Waiting For It

An interview with improvisors TJ & Dave

by by Drew Dickerson

illustration by by Diane Zhou

Every once in a while, an artist or ensemble emerges that reminds the medium of its own possibilities. Emerges is the wrong word-improvisers T.J. Jagodowski and David Pasquesi have been performing together under the moniker of TJ & Dave since 2002. To say that they’ve now come into popular relevance or are only now being recognized feels patronizing. I prefer to think that longform improvisation speaks to a certain moment in the trajectory of American comedy that has been only recently realized. The discerning humor viewer, reader, and audience-member now knows that it is within his or her rights to expect to be treated like an adult. TJ & Dave are that alternative. TJ & Dave offer a nuanced show that expects and rewards your attention. The team was the subject of the Alex Karpovsky-directed documentary Trust Us, This Is All Made Up and recipient of the Del Close Awards for “Best Improvised Show” two years running. They play weekly at iO theater in Chicago.

The Independent: It seems like these days a lot of people approach improv with the hope that those skills will translate into a writing or an acting job. You guys seem to be two of a few people working today to affirm: “We are improvisers independent of any other value.”

David Pasquesi: I think so. We both happen to do other things but we don’t do improvisation as a means to something else. Improvisation is worthy in itself. A long time ago, improv was a guaranteed dead end. You didn’t find anyone who was improvising as a way to get somewhere else. There was improvisation and then there was sketch. In Chicago, a long time ago, a lot of people had sketch groups. But the only job that came out of that was Second City. And very rarely at Second City people would sometimes get hired for Saturday Night Live. So that was the only track. Now that happens constantly. And improvisation in itself seems to be valued as part of a larger acting curriculum. Before, it was very separate. It wasn’t of value to anyone. So I think it’s great, quite frankly, that improvisation is viewed as helpful for many disciplines. A lot of people used to, and still do, use improv as something you use to develop material that will be performed for an audience. But there’s the school that believes improv is valuable in itself. Just because someone says that doesn’t mean it’s true. A lot of time improvisation is not worthwhile. So it’s more of a risk by the audience, to go to an improvised show. They can be hard to sit through as a performer and they can be even worse to sit through as an audience. You can’t really do anything about how terrible it is.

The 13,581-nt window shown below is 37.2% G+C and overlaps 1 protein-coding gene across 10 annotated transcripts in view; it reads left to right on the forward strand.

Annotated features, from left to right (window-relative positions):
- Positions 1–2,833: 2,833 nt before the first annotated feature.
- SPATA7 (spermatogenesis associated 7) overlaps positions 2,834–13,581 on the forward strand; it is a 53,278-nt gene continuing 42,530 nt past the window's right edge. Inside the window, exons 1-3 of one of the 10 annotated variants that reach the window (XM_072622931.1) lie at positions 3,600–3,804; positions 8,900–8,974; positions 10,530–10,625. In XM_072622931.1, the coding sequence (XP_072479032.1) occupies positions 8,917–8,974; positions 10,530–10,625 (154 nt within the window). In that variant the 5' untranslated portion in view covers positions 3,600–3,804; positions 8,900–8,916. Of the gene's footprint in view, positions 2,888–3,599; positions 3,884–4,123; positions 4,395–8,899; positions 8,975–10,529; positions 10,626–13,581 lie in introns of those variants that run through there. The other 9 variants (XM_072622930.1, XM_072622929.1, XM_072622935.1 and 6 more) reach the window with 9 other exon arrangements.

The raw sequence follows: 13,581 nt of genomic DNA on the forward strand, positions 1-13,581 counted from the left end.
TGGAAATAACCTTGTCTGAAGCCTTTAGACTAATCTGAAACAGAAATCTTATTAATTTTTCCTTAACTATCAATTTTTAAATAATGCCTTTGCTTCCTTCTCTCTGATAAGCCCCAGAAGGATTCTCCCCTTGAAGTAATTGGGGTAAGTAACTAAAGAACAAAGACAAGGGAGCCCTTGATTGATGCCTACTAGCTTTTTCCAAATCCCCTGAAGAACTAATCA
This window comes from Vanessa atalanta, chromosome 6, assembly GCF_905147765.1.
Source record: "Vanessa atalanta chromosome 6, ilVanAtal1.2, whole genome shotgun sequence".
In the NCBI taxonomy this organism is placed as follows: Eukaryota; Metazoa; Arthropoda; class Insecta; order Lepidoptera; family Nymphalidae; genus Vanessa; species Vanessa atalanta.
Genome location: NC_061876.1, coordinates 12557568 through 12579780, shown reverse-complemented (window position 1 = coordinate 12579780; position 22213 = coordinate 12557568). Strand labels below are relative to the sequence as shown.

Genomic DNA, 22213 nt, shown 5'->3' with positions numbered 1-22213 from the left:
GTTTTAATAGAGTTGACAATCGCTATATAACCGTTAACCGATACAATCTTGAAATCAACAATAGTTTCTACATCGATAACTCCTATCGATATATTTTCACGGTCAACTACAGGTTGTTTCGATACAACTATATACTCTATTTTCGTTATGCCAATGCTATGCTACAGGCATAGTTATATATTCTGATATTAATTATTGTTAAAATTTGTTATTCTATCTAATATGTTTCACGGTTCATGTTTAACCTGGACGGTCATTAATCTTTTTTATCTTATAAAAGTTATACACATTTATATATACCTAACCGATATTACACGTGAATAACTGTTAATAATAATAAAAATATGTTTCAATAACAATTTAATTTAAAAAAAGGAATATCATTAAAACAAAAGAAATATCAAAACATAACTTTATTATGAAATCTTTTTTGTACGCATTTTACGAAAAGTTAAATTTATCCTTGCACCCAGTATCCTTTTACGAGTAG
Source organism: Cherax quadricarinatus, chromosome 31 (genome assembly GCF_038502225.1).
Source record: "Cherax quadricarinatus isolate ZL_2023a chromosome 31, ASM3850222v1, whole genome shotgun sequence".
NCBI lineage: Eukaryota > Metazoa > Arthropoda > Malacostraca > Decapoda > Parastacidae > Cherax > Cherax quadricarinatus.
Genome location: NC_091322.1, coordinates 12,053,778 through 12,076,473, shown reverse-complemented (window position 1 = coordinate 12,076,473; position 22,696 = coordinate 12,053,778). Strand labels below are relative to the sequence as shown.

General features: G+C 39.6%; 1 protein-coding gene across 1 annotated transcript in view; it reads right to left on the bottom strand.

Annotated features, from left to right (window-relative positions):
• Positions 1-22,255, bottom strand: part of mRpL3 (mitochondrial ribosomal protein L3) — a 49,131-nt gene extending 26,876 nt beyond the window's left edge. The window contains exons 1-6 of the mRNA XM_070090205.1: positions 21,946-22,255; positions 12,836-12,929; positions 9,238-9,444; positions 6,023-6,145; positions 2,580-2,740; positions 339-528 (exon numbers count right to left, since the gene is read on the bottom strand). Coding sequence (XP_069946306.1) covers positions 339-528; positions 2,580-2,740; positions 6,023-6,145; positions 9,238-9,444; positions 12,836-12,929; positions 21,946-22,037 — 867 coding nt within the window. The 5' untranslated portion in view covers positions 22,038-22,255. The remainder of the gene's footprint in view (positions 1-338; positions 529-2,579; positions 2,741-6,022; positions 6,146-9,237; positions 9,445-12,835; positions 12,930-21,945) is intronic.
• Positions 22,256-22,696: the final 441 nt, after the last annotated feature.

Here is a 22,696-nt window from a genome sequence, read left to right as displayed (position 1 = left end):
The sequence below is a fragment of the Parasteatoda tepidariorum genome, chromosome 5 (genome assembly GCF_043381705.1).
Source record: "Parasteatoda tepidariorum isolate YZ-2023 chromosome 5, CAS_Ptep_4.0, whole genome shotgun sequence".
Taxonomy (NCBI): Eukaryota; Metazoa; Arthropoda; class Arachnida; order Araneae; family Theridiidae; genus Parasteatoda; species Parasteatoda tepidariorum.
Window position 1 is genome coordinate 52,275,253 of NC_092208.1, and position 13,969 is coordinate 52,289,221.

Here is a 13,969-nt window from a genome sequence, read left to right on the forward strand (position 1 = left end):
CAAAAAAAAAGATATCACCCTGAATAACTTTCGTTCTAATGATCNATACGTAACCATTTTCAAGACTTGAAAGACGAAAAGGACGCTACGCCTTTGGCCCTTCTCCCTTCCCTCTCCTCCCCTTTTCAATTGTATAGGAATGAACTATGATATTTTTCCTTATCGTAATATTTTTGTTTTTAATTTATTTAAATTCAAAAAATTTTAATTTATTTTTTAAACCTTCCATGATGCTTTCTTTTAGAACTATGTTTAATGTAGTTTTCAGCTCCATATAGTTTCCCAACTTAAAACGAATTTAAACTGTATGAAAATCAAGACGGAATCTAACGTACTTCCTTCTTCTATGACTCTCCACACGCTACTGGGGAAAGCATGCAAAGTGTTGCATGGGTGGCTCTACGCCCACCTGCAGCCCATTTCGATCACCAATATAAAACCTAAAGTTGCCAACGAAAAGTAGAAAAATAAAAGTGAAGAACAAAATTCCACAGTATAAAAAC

Indy: What are your thoughts on forms like the Harold that dictate a sort of rhythm or structure?

DP: What do I think about different forms? It’s all great. Whatever the particular form that someone is improvising within is of less importance to me than the kind of improvisation that is going on. And it’s whether or not the goal of the improvisers, either individually or collectively—if the goal is to be clever, that’s one thing. If the goal is to be entertaining, that’s one thing. If the goal is to be controversial, that’s something. But to me that’s how I gauge improvisation. What appears to be the goal of the improvisers? The form, however it presents itself—whatever package its wrapped itself up in—is of less importance I think. But the Harold, I’m a huge fan of the Harold. Huge fan.